6. Spot putt. Pick a mark on the green about two inches in front of the ball on your starting line. Roll the ball over that spot.

A Few Putting Notes

1. I’ve been doing something lately that has improved my ability to take the putter way from the ball on a straight line and return it on a straight line.

I rest the sole very lightly on the ground, not hovering it off the ground, but just lightly touching, instead of resting the putter on the ground with all of its weight.

What this does is avoids my having to lift the putter off the ground ever so slightly before I swing it back. The lifting motion can cause me to lose stability in my swing and take the putter back at an angle and spend effort to get it back on line. Not a good way to putt accurately.

I am sinking more putts than before, and this might be a reason.

2. Ever since we have been able to keep the flagstick in the hole when we putt I have been doing that.

A few days ago, though, I had a left-to-right breaking putt of about ten feet for a birdie. For some reason I walked up to the hole and took out the flagstick. I didn’t think about whether or not to take it out, it just seemed like the thing to do.

Sank the putt.

Maybe I’ll do this from now for putts I think are makeable. For approach putts that I can only expect to get close, having the flagstick in gives me a better idea of what the distance is.

3. Speaking of approach putts, for really long ones, 30 feet or more, I have been hitting them with an open stance.

Being turned a bit toward the hole puts my right hand, which has a great deal of sensitivity to propelling an object to a certain distance, as yours probably does, too, in control of the stroke.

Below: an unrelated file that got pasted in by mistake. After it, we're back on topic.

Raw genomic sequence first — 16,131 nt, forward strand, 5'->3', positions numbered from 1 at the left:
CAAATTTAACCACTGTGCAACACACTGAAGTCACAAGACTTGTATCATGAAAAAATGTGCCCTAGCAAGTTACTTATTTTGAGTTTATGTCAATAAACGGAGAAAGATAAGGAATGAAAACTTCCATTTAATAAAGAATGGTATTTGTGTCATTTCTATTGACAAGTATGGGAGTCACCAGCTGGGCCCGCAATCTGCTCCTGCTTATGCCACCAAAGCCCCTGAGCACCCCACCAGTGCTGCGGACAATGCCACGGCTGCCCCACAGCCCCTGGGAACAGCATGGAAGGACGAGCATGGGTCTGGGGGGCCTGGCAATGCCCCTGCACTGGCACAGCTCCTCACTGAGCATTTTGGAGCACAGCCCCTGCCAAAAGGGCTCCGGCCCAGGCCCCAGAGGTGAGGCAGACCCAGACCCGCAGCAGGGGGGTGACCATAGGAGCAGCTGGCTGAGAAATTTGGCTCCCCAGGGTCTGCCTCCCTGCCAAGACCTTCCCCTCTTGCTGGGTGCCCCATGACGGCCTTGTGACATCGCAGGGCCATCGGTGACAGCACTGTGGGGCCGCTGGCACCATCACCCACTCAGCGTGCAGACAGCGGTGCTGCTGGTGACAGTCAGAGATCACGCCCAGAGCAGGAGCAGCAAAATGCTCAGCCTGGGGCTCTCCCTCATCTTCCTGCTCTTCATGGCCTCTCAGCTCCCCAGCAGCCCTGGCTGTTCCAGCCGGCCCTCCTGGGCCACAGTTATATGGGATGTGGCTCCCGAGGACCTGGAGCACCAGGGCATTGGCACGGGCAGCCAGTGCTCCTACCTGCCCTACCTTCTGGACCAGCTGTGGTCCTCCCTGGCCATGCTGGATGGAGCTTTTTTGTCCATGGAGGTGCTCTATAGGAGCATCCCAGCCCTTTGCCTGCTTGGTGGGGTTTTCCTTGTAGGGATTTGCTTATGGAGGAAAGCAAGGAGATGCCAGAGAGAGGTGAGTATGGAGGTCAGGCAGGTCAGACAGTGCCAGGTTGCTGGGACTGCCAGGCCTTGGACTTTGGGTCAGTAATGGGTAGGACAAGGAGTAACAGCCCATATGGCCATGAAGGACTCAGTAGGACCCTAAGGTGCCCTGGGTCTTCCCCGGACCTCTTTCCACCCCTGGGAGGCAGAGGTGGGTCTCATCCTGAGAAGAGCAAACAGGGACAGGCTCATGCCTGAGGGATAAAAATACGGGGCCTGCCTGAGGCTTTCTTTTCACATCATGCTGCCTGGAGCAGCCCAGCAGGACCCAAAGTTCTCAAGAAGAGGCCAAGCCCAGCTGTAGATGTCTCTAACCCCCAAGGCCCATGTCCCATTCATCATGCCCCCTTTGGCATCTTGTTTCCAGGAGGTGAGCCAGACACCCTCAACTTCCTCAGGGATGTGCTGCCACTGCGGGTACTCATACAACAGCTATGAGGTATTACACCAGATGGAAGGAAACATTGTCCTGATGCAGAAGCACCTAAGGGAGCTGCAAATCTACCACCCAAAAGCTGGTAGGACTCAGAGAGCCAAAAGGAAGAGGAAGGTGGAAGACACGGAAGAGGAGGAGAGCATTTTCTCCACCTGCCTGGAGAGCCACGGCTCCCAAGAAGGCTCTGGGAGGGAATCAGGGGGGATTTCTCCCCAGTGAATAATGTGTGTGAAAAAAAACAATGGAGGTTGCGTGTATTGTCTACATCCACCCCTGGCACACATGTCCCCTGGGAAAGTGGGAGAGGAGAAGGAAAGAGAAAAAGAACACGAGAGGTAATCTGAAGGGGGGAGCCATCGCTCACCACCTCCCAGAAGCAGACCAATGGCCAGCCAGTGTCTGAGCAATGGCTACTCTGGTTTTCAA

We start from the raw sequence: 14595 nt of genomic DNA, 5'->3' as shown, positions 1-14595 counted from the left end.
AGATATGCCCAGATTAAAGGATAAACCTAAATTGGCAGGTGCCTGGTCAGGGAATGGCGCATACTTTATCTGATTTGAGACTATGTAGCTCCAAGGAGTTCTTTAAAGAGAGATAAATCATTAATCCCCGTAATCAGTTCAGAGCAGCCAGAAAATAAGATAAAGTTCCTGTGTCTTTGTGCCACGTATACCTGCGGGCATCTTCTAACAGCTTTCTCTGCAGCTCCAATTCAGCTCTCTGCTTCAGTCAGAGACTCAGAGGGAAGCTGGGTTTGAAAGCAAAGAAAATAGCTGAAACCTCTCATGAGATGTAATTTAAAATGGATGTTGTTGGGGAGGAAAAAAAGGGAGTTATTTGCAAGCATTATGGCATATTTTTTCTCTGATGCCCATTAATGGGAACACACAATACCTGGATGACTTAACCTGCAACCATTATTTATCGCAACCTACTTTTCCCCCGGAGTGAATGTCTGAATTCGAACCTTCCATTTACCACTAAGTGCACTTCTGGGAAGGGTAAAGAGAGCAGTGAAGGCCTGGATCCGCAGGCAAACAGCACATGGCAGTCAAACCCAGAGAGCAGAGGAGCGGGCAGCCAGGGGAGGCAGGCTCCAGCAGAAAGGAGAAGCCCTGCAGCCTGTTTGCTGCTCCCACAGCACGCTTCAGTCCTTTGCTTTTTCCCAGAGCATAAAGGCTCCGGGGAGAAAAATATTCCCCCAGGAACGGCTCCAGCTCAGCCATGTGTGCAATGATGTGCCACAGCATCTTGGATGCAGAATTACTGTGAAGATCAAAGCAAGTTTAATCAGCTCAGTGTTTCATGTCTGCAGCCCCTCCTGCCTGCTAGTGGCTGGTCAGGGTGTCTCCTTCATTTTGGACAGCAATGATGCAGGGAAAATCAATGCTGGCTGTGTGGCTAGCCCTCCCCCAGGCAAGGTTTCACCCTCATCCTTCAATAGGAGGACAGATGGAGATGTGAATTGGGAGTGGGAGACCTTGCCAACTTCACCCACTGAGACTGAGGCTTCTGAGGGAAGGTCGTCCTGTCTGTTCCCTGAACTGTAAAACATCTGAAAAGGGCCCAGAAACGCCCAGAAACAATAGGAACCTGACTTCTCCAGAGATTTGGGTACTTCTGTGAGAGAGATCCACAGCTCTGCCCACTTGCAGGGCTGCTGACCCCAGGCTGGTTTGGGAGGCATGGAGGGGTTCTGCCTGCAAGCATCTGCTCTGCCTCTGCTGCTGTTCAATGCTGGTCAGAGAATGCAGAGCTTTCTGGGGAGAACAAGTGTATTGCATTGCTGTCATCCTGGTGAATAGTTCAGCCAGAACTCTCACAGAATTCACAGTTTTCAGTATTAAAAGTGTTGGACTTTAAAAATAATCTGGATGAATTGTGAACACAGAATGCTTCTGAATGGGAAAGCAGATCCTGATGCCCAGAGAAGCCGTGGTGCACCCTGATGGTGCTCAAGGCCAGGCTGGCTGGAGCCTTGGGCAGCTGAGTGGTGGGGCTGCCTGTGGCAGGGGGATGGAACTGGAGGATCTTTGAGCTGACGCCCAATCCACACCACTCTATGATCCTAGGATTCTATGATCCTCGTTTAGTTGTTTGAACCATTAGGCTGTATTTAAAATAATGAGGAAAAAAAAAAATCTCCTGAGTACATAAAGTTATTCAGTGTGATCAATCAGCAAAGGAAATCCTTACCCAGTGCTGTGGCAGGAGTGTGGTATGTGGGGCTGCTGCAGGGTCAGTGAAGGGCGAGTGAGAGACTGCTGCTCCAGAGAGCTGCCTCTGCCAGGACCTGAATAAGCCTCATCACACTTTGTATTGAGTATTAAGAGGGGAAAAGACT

The result is hitting the long ones closer than before.

Par Putts and Birdie Putts

A question many golfers as themselves is, why is a six-foot par putt (say) easier to sink than a six-foot birdie putt?

There has even been some research done on the question.

This what I think, and it’s kind of an easy answer.

You probably have lots more six-foot putts for par than for birdie. You know if you miss this one, another opportunity will come later in the round and you’ll probably sink it.

A six-foot birdie put, on the other hand, comes around maybe once every three rounds or so for most of us. We don’t get a chance like this very often and we have to make advantage of it when it comes up. And that is the problem right there.

I remember a round I played on a course that has fiendish 17th hole. Par 4, somewhat longish, with a bunker on the left guarding the entrance to the green. Even hitting the green with your second is hard to do.

The pin was in the back left. I hit a hybrid which drew perfectly and ended up eight feet past the hole.

Getting a birdie here would be a feather in my cap and I knew I would never have another chance like this again.

Of course, I missed the putt.

The urgency to get an unexpected birdie putt into the hole takes us out of our usual process, our usual mental approach to the putt.

Instead of knowing what we are doing, and being as comfortable with it as if it were a par putt, we are really uncomfortable because there is so much at stake. We are mentally adrift.

We start hoping the ball into the hole instead of hitting it in. And that’s the difference.